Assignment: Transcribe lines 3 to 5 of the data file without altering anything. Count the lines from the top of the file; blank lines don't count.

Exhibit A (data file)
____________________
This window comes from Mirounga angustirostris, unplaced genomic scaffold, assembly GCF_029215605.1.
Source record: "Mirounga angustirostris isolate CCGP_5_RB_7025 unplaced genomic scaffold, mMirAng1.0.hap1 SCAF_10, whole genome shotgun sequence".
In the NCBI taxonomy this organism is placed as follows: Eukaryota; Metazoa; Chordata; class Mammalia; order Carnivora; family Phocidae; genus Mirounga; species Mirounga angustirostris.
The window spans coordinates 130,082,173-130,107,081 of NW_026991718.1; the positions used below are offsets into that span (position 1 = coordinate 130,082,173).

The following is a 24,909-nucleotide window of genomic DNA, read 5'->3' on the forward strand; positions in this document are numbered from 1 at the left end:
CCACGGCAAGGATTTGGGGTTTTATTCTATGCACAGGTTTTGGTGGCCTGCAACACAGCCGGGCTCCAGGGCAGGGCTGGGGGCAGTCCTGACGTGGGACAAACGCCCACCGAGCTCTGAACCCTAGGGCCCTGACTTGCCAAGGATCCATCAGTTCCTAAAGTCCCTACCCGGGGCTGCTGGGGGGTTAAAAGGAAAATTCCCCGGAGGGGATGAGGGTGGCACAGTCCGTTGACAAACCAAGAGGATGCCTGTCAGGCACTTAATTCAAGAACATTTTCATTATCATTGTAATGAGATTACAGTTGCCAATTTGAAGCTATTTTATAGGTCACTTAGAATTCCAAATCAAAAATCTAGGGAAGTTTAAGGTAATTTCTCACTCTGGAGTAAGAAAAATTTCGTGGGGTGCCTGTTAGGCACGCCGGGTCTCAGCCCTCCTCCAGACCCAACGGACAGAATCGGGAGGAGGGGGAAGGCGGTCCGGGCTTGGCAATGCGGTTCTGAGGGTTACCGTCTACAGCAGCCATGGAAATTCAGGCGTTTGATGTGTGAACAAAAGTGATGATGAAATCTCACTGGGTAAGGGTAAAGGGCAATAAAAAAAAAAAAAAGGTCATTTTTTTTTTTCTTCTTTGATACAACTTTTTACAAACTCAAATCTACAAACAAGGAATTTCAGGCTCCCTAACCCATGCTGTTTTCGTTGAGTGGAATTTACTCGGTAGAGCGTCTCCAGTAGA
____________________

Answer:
In the NCBI taxonomy this organism is placed as follows: Eukaryota; Metazoa; Chordata; class Mammalia; order Carnivora; family Phocidae; genus Mirounga; species Mirounga angustirostris.
The window spans coordinates 130,082,173-130,107,081 of NW_026991718.1; the positions used below are offsets into that span (position 1 = coordinate 130,082,173).

The following is a 24,909-nucleotide window of genomic DNA, read 5'->3' on the forward strand; positions in this document are numbered from 1 at the left end: